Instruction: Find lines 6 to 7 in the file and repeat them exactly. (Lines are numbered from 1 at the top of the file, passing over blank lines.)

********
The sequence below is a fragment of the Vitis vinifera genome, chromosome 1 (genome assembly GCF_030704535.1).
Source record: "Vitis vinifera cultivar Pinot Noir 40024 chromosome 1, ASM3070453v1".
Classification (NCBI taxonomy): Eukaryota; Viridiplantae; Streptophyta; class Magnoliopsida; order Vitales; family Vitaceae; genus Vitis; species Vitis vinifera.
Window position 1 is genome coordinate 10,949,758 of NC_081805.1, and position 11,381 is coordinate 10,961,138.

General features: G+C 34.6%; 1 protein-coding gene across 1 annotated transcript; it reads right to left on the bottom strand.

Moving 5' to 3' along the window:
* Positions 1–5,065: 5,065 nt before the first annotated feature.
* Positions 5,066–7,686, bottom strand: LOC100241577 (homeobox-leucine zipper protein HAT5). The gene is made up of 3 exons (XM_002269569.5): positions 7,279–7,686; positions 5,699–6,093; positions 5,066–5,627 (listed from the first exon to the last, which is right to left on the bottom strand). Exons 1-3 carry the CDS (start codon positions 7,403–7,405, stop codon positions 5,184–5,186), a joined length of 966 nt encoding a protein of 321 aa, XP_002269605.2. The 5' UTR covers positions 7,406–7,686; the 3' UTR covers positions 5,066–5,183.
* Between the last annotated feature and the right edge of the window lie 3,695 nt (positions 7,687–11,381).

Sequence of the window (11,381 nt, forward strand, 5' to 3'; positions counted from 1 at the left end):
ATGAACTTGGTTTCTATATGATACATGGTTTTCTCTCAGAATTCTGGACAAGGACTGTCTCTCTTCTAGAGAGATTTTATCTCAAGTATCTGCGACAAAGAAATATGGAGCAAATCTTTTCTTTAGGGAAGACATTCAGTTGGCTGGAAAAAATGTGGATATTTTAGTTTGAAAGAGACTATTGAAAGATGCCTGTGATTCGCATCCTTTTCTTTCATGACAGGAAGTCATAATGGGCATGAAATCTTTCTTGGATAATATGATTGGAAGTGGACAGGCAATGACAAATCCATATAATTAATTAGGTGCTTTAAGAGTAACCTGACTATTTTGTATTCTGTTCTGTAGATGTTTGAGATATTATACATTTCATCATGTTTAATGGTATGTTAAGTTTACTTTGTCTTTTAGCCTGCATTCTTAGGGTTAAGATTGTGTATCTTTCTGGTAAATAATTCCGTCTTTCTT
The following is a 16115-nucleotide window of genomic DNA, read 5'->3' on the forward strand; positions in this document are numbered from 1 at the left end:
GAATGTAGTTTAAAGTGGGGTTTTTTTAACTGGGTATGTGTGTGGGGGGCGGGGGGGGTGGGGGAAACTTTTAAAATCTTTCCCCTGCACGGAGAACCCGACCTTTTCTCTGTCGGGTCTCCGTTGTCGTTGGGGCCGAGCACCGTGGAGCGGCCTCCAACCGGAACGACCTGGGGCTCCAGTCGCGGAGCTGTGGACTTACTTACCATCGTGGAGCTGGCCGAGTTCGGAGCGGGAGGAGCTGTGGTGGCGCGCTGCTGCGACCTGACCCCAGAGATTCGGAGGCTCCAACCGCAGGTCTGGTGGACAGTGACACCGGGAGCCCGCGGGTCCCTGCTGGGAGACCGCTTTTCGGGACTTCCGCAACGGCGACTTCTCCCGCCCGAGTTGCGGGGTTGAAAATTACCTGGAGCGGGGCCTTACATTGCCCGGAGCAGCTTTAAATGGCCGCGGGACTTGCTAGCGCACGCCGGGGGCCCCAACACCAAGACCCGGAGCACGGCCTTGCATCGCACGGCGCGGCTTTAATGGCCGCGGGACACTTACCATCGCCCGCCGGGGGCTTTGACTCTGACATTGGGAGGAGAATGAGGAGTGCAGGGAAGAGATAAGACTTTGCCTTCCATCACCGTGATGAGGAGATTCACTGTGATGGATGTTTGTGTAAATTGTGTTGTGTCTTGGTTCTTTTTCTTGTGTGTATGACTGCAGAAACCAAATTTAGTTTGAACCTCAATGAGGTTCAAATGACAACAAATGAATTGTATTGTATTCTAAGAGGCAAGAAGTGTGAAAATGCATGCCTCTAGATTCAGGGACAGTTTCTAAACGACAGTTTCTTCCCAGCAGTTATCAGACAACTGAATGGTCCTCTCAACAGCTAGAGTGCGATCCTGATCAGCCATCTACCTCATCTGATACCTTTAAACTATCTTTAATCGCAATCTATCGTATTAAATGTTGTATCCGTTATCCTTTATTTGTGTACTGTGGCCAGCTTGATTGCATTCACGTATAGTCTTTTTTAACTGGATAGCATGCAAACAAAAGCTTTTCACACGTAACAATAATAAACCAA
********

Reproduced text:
Moving 5' to 3' along the window:
* Positions 1–5,065: 5,065 nt before the first annotated feature.